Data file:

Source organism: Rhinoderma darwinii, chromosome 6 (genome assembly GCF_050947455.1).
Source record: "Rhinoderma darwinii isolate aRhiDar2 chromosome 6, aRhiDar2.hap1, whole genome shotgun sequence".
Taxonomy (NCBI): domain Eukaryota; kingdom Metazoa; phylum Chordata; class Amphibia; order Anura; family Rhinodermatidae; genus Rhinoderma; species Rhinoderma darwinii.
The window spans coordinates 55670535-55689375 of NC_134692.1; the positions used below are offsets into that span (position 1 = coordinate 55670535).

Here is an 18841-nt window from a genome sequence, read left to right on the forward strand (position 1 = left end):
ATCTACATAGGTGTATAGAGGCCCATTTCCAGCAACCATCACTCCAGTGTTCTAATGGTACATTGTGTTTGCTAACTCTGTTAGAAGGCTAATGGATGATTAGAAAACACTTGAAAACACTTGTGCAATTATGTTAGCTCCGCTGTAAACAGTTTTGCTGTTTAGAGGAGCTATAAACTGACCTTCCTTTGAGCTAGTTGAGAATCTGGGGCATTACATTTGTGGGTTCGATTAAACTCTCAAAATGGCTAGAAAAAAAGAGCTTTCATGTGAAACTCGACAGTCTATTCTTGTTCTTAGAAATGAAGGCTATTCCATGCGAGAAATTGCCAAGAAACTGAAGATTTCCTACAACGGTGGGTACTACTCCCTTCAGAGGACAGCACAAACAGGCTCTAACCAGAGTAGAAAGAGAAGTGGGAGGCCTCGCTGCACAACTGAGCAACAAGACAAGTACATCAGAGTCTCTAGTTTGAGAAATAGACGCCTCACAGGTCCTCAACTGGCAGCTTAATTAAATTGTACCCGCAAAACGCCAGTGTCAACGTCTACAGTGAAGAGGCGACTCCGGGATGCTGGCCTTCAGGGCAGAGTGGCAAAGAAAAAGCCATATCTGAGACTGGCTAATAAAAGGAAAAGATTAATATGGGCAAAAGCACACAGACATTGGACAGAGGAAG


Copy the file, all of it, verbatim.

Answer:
Source organism: Rhinoderma darwinii, chromosome 6 (genome assembly GCF_050947455.1).
Source record: "Rhinoderma darwinii isolate aRhiDar2 chromosome 6, aRhiDar2.hap1, whole genome shotgun sequence".
Taxonomy (NCBI): domain Eukaryota; kingdom Metazoa; phylum Chordata; class Amphibia; order Anura; family Rhinodermatidae; genus Rhinoderma; species Rhinoderma darwinii.
The window spans coordinates 55670535-55689375 of NC_134692.1; the positions used below are offsets into that span (position 1 = coordinate 55670535).

Here is an 18841-nt window from a genome sequence, read left to right on the forward strand (position 1 = left end):
ATCTACATAGGTGTATAGAGGCCCATTTCCAGCAACCATCACTCCAGTGTTCTAATGGTACATTGTGTTTGCTAACTCTGTTAGAAGGCTAATGGATGATTAGAAAACACTTGAAAACACTTGTGCAATTATGTTAGCTCCGCTGTAAACAGTTTTGCTGTTTAGAGGAGCTATAAACTGACCTTCCTTTGAGCTAGTTGAGAATCTGGGGCATTACATTTGTGGGTTCGATTAAACTCTCAAAATGGCTAGAAAAAAAGAGCTTTCATGTGAAACTCGACAGTCTATTCTTGTTCTTAGAAATGAAGGCTATTCCATGCGAGAAATTGCCAAGAAACTGAAGATTTCCTACAACGGTGGGTACTACTCCCTTCAGAGGACAGCACAAACAGGCTCTAACCAGAGTAGAAAGAGAAGTGGGAGGCCTCGCTGCACAACTGAGCAACAAGACAAGTACATCAGAGTCTCTAGTTTGAGAAATAGACGCCTCACAGGTCCTCAACTGGCAGCTTAATTAAATTGTACCCGCAAAACGCCAGTGTCAACGTCTACAGTGAAGAGGCGACTCCGGGATGCTGGCCTTCAGGGCAGAGTGGCAAAGAAAAAGCCATATCTGAGACTGGCTAATAAAAGGAAAAGATTAATATGGGCAAAAGCACACAGACATTGGACAGAGGAAG